Winning a Nobel Prize will still make you famous, but it used to make you richer

More than just precious metal.
More than just precious metal.
Image: Reuters/Berit Roald
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A Nobel Prize changes the lives of its winners. It brings fame, recognition, and a decent sum of money to put towards retirement.

Over the years, however, the sum given out with each prize has changed quite a bit. After adjusting for inflation, in dollar terms, the prize money given out this year (about $930,000) is just a little more than half that given for the 2008 prize.

The money for the prize, which was established in 1901, comes from the funds Alfred Nobel set aside in his will. Like any other invested fund, its value is affected by changes in global markets. That partly explains the fluctuations.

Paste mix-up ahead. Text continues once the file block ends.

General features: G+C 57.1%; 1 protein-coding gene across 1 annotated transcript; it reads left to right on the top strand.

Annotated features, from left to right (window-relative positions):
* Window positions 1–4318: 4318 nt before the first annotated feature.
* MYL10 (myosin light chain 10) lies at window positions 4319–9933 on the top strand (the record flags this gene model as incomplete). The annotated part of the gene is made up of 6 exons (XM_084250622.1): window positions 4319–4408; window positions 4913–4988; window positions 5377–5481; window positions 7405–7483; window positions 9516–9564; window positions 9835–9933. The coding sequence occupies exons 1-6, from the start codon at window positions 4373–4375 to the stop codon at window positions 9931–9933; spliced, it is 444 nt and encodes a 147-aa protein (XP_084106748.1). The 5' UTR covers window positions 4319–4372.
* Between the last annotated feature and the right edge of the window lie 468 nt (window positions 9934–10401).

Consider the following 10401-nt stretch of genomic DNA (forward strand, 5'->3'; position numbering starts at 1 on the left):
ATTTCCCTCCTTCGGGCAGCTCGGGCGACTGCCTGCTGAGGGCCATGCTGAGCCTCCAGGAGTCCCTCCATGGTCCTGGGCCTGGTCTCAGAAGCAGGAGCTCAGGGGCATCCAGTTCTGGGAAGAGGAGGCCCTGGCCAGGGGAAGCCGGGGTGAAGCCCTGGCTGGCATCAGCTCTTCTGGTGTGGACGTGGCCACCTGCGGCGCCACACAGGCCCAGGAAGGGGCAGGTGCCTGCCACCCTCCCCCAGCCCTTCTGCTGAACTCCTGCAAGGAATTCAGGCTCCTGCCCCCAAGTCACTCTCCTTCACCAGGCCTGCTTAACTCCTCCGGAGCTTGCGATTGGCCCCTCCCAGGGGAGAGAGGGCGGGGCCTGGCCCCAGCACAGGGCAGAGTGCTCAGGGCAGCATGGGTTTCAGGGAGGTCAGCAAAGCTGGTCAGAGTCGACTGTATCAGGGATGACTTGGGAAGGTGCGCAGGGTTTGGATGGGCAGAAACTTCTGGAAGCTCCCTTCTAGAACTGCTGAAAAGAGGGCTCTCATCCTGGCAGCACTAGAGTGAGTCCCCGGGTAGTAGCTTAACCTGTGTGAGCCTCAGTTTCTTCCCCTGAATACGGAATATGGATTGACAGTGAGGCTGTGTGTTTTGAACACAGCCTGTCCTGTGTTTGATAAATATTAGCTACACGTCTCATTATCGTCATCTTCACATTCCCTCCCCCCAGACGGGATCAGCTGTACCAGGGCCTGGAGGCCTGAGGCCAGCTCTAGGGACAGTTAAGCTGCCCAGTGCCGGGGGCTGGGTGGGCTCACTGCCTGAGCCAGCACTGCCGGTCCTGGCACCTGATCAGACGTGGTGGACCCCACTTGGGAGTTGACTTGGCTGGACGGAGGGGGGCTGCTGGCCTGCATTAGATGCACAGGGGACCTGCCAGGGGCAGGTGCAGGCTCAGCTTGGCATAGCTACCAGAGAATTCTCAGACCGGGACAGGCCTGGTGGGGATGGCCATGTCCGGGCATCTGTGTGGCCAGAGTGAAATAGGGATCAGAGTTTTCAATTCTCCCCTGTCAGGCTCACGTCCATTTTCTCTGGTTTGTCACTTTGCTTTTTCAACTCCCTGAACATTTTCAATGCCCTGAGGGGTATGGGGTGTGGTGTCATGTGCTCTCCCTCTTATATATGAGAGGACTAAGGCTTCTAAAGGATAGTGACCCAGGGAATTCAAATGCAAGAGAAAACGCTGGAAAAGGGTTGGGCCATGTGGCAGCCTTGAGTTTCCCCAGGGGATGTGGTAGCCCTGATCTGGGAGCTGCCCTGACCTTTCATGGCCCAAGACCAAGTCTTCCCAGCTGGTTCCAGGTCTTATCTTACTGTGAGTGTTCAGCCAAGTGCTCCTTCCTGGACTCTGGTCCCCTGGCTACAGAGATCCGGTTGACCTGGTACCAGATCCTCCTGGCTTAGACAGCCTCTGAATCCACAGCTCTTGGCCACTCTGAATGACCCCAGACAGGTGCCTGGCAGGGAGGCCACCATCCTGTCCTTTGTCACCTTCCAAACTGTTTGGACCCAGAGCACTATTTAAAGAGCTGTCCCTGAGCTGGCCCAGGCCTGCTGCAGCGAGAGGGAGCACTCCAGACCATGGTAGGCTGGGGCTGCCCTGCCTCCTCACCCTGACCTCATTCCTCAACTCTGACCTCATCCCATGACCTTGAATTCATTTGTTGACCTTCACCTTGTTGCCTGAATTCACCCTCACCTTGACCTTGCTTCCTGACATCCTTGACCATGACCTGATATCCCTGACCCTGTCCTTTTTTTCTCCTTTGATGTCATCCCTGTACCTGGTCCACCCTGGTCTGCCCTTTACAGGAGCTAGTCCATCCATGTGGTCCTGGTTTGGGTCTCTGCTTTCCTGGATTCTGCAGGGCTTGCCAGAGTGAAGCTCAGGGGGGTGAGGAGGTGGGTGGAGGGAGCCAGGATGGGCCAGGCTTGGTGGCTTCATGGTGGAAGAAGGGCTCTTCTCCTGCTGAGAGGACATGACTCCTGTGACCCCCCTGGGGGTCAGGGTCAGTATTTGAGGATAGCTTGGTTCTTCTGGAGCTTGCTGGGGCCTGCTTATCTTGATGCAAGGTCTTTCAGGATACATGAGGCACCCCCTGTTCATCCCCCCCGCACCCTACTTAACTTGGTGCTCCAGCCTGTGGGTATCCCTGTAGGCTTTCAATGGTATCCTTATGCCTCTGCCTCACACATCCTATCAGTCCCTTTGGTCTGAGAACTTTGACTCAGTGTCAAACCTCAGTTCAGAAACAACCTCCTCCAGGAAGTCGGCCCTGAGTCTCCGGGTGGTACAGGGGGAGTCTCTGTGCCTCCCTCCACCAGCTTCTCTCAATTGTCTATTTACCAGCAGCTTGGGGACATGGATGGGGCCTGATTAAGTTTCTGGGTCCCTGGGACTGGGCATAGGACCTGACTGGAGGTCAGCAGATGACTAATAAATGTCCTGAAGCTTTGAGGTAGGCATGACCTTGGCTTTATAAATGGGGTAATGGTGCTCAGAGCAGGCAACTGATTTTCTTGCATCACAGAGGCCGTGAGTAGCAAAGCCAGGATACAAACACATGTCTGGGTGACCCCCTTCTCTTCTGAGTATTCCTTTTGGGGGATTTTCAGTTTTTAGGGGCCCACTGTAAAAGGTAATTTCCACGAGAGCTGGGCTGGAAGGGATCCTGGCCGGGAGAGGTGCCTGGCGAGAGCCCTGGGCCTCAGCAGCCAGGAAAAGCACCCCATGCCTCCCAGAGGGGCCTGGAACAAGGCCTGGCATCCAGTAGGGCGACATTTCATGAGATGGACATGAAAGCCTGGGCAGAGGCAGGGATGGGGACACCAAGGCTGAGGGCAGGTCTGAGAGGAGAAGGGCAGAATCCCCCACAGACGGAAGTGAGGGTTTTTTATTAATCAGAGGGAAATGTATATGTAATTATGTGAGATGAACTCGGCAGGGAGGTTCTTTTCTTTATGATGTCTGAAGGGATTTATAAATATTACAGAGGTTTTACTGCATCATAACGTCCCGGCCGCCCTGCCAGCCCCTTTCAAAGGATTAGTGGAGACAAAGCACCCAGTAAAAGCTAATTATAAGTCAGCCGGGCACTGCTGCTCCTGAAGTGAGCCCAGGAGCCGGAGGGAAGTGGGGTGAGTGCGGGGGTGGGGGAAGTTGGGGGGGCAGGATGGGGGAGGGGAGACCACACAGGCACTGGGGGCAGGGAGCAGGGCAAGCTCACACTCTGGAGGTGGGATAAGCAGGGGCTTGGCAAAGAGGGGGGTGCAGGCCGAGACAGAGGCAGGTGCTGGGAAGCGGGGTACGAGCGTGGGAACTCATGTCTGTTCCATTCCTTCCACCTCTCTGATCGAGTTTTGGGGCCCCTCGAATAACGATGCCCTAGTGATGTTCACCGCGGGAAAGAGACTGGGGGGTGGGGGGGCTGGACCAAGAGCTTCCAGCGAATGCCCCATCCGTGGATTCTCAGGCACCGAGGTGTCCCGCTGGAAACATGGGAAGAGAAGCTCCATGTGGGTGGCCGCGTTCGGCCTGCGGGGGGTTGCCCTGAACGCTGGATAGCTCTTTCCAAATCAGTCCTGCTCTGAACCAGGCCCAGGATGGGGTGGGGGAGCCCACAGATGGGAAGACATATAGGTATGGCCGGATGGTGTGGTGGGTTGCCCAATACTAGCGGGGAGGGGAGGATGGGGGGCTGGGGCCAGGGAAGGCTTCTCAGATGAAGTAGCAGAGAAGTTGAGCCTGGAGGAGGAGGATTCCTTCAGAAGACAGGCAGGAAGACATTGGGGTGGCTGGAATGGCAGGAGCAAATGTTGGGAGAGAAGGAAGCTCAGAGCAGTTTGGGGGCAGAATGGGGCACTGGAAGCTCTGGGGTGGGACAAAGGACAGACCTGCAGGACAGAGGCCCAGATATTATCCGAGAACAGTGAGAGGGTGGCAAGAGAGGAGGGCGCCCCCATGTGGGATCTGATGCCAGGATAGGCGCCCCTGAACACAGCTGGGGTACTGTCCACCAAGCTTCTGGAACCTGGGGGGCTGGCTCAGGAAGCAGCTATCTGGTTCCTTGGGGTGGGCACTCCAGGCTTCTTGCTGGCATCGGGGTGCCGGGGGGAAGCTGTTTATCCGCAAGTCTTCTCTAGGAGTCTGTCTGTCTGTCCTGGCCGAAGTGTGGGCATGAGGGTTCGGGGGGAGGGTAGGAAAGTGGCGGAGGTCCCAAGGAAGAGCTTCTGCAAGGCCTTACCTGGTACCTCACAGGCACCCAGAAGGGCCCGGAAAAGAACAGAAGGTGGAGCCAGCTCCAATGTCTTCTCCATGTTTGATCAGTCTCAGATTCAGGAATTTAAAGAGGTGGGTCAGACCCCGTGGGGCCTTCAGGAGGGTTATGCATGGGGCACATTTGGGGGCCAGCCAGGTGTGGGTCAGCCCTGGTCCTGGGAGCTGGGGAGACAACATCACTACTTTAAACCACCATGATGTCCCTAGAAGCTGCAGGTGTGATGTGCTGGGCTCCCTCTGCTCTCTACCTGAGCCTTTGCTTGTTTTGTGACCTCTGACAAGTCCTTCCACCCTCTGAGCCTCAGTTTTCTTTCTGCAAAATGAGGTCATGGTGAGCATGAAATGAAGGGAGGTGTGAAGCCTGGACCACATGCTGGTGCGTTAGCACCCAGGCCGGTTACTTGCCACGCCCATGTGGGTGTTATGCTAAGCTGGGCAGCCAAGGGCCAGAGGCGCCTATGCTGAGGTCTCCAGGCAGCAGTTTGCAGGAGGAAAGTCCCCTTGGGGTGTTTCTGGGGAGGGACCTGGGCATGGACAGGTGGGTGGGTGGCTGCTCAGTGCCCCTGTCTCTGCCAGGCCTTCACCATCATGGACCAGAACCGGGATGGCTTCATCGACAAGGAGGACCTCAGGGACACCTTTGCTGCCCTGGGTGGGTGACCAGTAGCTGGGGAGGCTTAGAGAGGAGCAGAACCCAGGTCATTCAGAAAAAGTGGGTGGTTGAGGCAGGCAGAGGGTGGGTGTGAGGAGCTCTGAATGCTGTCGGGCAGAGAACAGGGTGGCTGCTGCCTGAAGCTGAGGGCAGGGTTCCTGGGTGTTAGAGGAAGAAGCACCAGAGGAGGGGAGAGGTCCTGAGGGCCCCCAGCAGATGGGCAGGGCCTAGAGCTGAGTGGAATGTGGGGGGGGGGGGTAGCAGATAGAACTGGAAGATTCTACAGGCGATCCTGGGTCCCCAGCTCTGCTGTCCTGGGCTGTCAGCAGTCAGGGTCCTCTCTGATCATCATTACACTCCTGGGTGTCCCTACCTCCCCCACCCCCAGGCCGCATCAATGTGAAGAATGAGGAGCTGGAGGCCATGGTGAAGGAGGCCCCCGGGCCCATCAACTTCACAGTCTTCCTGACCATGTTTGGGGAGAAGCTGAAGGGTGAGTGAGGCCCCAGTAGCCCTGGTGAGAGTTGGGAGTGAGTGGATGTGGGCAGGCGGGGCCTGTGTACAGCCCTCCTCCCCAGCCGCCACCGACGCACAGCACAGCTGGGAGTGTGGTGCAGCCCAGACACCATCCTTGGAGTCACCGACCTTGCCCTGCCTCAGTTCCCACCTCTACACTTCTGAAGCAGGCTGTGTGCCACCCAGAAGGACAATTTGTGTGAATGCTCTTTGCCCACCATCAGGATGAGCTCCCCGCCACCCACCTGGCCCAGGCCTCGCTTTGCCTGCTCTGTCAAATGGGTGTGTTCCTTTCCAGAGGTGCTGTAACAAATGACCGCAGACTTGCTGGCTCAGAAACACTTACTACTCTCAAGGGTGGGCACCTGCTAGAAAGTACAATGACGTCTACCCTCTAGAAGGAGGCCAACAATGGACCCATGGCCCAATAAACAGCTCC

The Nobel fund began with 31 million Swedish krona in 1897 (about 2 billion in today’s krona). The value of the fund hit its peak in 1999, but has gone through a lot of ups and downs since.

The most recent valuation of the fund, however, puts it on a trend to reach that peak. Next year’s Nobel Prize winners may be able to look forward to a bump in their payout.